I’m very fond of the British seaside. Not so much in a twee “OMG, let’s take photos and eat candyfloss!” kind of way – although that can be fun – but because there is so much to genuinely love about these former tourist traps, with their juxtaposed tackiness and architectural charm. I spent a lot of my childhood holidaying in Britain, as opposed to going on package holidays to places like Tenerife or The Costa del Sol. I felt quite envious of my classmates, who got to travel on an aeroplane and were guaranteed sunshine but, looking back, I think that spending rainy days in a caravan in Scotland and having trips out to Morecambe, Southport and Blackpool has made me feel more connected to the place where I was born. As I got older, I began to romanticise the typical English seaside resort because of their mix of joy, despair and faded grandeur. Of course this is present in a lot of small towns, but with the harshness of winter and idyll of summer by the coast, these extremes seem…amplified. This isn’t just some abstract feeling I have either. Although there are exceptions to this trend in prosperous locations, such as Brighton and Poole, the traditional British seaside town has long been in decline – offering the kind of unfashionably kitsch holiday that belongs to your granny and granddad’s halcyon days. A recent report called ‘Turning The Tide‘ details the deprivation present in the UK’s coastal towns – including the ones which haven’t been totally deserted by tourists. In a lot of these towns, the grand old hotels have since been converted into bedsits that are full of transients. Although I will always have a soft spot for Blackpool in particular, the reality of life there is pretty grim. In the series ‘Pierdom’, Simon Roberts focuses on Britain’s iconic Victorian piers, and his lens captures my feelings about these places perfectly. From wind-bitten, rusting structures to sun-bathed promenades, his photographs evoke the curious charm and essence of the British seaside.Hastings, East Sussex
More of Simon Roberts’ brilliant photography is on his website – there are more photographs from the Pierdom series, and you should also have a look at another project he has done called ‘We English‘, which focuses on English tourism in a much broader context.
Posted in Culture, Design, Lifestyle, Photography, Writing
Tagged 2013, aesthetic, architecture, beach, beaches, Blackpool, Britain, British beach, Britishness, caravan, childhood, community, cool, Costa del Sol, creative, creativity, decline, deprivation, design, England, entertainment, faded grandeur, family holidays, funfair, geography, holidays, identity, kitsch, Lancashire, leisure, Leonie Cumiskey, memoir, memories, nostalgia, nostalgic, oh we do like to be beside the seaside, old fashioned, opinion, patriotism, personal, photography, piers, retro, romance, Scotland, seaside resort, Simon Photography, Simon Roberts, structure, tacky, tourism, towns, tradition, UK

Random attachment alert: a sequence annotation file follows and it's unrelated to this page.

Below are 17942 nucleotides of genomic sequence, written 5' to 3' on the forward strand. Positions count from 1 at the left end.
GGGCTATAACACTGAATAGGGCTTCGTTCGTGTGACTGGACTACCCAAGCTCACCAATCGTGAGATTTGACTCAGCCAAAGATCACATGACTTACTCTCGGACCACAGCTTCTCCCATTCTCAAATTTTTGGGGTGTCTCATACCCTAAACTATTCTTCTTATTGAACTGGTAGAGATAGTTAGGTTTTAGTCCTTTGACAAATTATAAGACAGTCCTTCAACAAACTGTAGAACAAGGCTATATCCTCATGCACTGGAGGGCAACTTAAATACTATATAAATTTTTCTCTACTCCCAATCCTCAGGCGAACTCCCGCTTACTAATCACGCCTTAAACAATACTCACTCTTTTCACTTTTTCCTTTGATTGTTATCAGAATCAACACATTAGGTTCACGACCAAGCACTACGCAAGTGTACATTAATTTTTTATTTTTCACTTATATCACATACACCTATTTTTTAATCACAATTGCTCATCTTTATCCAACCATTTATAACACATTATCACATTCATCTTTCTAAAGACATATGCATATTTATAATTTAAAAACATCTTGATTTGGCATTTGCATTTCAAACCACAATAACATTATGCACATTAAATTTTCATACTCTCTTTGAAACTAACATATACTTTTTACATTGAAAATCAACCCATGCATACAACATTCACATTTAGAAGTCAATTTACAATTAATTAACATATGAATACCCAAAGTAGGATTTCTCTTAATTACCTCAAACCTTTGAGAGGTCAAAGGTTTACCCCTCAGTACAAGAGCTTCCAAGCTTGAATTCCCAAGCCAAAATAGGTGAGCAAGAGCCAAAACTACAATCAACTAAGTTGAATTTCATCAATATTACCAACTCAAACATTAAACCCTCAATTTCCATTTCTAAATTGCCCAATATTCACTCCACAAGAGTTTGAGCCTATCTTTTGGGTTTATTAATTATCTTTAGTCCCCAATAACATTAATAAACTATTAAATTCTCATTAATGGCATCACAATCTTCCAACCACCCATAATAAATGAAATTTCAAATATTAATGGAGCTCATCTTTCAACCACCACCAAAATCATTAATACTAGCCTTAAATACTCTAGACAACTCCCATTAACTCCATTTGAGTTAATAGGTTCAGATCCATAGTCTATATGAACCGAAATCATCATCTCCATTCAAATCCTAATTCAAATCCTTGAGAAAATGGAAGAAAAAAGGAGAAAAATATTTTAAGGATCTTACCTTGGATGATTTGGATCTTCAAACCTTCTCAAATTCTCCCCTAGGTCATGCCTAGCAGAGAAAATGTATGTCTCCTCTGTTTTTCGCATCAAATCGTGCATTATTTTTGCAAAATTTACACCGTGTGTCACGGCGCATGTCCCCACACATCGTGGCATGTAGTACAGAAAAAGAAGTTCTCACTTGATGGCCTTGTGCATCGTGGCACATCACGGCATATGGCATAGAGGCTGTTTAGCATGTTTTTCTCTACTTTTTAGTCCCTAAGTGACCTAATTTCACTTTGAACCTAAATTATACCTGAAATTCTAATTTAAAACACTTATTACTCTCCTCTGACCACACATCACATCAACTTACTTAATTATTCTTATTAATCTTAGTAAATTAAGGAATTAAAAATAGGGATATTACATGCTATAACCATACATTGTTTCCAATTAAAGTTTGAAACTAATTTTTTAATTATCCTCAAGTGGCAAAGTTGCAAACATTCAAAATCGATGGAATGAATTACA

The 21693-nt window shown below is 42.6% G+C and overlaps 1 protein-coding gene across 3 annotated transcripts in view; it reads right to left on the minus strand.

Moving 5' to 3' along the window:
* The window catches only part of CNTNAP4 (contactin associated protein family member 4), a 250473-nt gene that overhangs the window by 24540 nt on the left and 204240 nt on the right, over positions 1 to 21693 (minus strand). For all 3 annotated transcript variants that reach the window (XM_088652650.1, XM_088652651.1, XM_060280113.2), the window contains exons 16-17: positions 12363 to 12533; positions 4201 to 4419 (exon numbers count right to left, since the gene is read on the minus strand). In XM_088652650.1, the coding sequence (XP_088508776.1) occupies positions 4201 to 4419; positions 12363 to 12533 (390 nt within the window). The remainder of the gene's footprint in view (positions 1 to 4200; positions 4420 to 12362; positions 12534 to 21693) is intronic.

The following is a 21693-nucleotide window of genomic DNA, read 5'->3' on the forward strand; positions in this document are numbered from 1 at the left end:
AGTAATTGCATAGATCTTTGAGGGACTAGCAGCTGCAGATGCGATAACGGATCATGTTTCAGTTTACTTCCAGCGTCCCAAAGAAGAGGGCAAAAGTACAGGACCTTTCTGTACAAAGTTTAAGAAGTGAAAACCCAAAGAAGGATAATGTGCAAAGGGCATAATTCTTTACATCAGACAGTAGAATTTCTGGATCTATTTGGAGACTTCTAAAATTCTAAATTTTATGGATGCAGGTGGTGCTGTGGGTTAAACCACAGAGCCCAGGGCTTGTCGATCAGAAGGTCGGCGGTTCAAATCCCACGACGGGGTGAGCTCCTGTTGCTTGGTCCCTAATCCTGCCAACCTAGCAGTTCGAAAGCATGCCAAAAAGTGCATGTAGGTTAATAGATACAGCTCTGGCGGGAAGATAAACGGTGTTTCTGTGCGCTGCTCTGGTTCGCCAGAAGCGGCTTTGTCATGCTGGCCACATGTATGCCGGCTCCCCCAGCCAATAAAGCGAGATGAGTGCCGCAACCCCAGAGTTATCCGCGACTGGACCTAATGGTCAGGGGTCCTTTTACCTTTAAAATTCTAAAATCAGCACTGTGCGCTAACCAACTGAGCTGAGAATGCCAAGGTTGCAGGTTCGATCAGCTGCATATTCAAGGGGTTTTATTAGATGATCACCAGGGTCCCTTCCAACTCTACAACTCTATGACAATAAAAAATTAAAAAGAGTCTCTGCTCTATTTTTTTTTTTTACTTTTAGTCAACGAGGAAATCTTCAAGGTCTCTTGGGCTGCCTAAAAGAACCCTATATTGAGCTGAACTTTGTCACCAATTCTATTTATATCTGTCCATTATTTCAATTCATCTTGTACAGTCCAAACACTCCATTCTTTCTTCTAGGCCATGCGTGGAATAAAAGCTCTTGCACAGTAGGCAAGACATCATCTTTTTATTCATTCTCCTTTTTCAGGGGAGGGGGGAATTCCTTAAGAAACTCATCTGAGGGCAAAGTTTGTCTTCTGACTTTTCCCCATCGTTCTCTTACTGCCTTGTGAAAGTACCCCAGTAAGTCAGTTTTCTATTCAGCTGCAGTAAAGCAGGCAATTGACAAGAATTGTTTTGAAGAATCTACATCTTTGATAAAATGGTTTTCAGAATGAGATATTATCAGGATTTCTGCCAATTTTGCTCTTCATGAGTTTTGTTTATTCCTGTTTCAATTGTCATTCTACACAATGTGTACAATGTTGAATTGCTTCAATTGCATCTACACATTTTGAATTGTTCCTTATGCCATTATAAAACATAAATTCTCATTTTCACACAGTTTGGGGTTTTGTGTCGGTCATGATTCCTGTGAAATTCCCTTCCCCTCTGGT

Woah. So following the smokingly chic and understated video for ‘1991‘, Azealia Banks’ new video for ‘Atlantis’ is the embodiment of ‘fashionably ugly‘ graphic design.The aesthetic is all so self-consciously low-tech and nineties, that I almost expected for some Clipart to make an appearance.
Seriously, there’s even a bit where Brush Script lettering is used to spell out some lyrics. I’m not sure I’m into it – I’m too much of a font snob!
It could have been much worse, though. It could have been Comic Sans. I don’t think we’re at the stage where it’s considered ‘funny’ or ‘ironic’ to use Comic Sans, but I’m telling you…that day will inevitably come, and no doubt the Four Horsemen of the Apocalypse will show up soon after.
Posted in Design, Fashion, Music, Photography, Writing
Tagged 2012, aesthetic, Azealia Banks, Brush Script, colour, computers, Creative Review, female singer, font, glitch art, graphic design, hip hop, holographic, lo-fi, Microsoft screensaver, moving image, music video, new music, nineties, Pretty Ugly, psychedelia, rap, rave culture, references, tech, trends, typography, visuals, Youtube
I love this new single by Tame Impala. Although they have still retained their mellow sound, they have added a foot-stomping beat to it and some trippy disco synths. The finished result, titled ‘Elephant’ is incredible! The video, which was created by artist Yoshi Sodeoka, possesses all the attributes that I’ve now come to expect from this genre of music – chromatic effects, kaleidoscopic visuals and vivid colours. This neo-psychedelic aesthetic is beginning to look sort of clichéd and predictable, but I still like it, so I’m not going to whine about the fact that bands are kind of doing it to death.
Posted in Art, Culture, Design, Music, Photography, Technology, Writing
Tagged 2012, aesthetic, analog, art, band, chromatic, creativity, digital, fun, ideas, indie, kaleidoscope, Leonie Cumiskey, lomography, media, Modular, music, musicians, new music, opinion, psychedelic, psychedelic art, shoegaze, single, surreal, Tame Impala, trends, trippy, video, video art, visuals, writer, writing, Yoshi Sodeoka, Youtube